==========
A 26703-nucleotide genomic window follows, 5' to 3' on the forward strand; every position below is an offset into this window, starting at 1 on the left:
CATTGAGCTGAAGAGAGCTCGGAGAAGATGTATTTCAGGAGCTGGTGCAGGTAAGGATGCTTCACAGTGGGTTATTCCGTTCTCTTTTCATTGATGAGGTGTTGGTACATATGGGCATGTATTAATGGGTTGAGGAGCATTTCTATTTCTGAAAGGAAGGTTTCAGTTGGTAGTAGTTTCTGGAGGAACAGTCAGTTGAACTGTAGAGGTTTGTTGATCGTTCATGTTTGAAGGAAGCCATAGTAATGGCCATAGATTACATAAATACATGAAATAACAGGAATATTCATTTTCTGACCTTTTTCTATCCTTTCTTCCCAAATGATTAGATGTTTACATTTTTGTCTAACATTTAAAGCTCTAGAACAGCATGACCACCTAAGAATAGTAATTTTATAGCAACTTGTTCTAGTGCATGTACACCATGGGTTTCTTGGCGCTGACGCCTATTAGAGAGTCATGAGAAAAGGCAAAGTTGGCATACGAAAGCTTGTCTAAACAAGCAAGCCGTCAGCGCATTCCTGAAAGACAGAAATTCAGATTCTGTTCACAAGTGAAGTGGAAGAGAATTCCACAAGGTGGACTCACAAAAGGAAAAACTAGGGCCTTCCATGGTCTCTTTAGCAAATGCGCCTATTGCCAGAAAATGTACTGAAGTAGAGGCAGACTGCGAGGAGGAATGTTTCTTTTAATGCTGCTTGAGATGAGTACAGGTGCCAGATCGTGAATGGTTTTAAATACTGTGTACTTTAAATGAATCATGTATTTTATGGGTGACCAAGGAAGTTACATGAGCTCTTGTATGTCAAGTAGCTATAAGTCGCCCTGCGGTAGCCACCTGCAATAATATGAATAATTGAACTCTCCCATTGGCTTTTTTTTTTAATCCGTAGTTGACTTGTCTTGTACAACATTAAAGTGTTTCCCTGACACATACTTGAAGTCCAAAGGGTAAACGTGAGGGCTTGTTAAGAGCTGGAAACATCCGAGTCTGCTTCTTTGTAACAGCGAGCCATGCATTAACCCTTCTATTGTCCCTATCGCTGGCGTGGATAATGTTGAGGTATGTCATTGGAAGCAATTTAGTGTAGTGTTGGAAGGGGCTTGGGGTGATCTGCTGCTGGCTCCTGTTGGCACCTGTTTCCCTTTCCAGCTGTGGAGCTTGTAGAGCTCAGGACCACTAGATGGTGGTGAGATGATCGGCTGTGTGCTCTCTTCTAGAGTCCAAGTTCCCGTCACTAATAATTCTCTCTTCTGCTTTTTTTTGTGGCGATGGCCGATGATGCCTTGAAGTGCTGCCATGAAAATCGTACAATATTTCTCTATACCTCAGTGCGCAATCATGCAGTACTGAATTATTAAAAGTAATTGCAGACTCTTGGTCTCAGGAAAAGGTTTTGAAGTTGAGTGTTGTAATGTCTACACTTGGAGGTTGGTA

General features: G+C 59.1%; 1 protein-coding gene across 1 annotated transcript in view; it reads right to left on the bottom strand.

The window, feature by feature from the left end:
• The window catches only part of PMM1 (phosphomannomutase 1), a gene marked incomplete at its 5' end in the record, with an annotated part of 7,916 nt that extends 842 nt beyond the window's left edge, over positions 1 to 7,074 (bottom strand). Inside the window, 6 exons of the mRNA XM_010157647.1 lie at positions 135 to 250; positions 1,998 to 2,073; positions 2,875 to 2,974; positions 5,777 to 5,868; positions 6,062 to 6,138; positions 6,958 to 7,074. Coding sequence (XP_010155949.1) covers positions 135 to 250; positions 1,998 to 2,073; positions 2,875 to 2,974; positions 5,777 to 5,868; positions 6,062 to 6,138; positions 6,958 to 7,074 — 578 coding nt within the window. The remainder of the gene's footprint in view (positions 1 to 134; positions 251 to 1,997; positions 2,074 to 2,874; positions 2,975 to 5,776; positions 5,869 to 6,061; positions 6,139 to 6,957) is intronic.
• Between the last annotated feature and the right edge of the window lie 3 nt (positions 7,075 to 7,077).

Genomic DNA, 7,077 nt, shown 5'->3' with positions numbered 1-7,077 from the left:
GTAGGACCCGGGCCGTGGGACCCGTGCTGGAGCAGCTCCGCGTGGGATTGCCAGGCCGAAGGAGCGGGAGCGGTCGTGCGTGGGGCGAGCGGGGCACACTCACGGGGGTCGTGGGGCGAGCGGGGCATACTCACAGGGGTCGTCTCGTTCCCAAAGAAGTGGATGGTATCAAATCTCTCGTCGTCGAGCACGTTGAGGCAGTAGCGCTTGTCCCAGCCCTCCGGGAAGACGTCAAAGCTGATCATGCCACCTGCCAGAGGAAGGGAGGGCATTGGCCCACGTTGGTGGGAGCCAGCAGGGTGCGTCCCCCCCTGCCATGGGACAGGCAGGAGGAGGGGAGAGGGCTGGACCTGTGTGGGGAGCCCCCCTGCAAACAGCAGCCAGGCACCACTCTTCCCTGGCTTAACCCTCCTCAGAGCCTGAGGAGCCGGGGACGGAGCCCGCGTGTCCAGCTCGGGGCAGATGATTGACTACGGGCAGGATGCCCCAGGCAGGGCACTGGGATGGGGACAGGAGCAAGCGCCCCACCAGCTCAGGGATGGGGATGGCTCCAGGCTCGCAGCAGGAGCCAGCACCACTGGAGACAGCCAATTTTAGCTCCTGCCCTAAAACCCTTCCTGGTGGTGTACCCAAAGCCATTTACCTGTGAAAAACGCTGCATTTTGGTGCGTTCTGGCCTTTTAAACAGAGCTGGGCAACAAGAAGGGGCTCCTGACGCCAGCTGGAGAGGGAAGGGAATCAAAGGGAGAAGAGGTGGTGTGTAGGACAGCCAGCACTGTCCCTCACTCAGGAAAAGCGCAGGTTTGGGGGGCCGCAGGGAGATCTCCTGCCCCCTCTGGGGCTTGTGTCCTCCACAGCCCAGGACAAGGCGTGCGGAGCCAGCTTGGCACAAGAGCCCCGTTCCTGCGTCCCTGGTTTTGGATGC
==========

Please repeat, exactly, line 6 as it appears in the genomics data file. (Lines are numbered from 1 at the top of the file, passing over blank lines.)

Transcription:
• Between the last annotated feature and the right edge of the window lie 3 nt (positions 7,075 to 7,077).